Development Of The World Chess Championship
The concept of a world chess champion started to emerge in the first half of the 19th century, and the phrase "world champion" appeared in 1845. From this time onwards various players were acclaimed as world champions, but the first contest that was defined in advance as being for the world championship was the match between Steinitz and Zukertort in 1886. Until 1948 world championship contents were matches arranged privately between the players. As a result the players also had to arrange the funding, in the form of stakes provided by enthusiasts who wished to bet on one of the players. In the early 20th century this was sometimes a barrier that prevent or delayed challenges for the title.
Between 1888 and 1948 various difficulties that arose in match negotiations led players to try to define agreed rules for matches, including the frequency of matches, how much or how little say the champion had in the conditions for a title match and what the stakes and division of the purse should be. However, these attempts were unsuccessful in practise, as the same issues continued to delay or prevent challenges.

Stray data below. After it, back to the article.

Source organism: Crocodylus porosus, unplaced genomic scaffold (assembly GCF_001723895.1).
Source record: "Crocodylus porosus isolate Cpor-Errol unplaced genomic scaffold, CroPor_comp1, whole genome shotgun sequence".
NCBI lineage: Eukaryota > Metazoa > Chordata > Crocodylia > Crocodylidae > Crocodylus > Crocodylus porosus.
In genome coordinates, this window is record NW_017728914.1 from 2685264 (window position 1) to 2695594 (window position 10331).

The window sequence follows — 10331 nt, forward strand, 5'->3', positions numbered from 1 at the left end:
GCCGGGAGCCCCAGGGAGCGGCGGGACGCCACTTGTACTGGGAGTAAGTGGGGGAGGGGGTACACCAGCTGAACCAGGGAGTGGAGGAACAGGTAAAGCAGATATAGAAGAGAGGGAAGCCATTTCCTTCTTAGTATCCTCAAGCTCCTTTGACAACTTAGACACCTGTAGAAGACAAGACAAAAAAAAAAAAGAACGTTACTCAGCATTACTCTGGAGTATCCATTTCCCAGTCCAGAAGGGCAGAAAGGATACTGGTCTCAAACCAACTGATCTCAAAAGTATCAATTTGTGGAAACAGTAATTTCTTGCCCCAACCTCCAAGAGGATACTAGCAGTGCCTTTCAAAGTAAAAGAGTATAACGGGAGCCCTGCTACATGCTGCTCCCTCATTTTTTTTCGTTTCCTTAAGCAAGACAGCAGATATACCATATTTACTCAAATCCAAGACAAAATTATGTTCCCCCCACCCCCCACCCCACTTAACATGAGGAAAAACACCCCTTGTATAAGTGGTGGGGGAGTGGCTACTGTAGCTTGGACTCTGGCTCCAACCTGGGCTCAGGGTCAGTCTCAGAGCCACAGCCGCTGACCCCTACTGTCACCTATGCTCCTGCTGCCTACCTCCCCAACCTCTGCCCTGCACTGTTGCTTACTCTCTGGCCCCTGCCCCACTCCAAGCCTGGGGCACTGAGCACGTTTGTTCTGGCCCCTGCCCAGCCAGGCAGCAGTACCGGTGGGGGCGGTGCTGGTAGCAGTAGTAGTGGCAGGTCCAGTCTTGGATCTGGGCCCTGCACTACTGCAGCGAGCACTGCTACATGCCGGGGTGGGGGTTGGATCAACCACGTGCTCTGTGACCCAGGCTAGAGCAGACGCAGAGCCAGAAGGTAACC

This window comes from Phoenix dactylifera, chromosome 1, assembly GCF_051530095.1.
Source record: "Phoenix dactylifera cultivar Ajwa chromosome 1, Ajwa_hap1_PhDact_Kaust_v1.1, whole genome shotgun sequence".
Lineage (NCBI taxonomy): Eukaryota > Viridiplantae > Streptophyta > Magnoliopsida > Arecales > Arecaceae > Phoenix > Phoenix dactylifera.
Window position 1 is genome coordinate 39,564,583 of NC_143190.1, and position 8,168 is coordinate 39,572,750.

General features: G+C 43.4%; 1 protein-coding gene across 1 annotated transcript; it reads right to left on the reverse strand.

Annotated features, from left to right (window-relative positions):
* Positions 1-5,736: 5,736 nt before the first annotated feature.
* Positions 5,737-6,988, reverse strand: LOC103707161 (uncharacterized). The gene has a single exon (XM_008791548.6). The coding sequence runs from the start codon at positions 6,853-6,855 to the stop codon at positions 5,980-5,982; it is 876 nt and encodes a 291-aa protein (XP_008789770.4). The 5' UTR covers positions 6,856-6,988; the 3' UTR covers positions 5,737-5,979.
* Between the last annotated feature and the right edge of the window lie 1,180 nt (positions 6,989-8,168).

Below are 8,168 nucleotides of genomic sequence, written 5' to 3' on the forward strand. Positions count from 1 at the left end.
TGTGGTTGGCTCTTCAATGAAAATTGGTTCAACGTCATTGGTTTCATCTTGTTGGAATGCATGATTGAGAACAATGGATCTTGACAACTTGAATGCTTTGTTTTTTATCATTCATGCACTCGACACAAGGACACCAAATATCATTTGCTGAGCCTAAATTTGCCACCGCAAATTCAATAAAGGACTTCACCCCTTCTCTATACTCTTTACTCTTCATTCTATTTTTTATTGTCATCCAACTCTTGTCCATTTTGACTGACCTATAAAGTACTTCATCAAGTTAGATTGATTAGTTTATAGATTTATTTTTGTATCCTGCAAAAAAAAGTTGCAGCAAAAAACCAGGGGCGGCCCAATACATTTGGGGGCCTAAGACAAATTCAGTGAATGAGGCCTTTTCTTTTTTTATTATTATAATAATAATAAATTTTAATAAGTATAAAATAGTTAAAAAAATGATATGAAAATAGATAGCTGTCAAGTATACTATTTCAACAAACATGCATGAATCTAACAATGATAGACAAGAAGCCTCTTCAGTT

The first attempt by an external organization to manage the world championship was in 1887–1889, but this experiment was not repeated. A system for managing regular contests for the title went into operation in 1948, under the control of FIDE, and functioned quite smoothly until 1993. However, in that year reigning champion Kasparov and challenger Short were so dissatisfied with FIDE's arrangements for their match that they set up a break-away organization. The split in the world championship continued until 2006.
Read more about Development Of The World Chess Championship: Financing of Championship Contests, Early Uses of "World Champion", The Reign of Wilhelm Steinitz, The Lasker Controversies, Capablanca's Attempts To Produce Agreed Rules, FIDE, Euwe and AVRO, Birth of FIDE's World Championship Cycle, Split Title 1993–2005, FIDE System Since 2006
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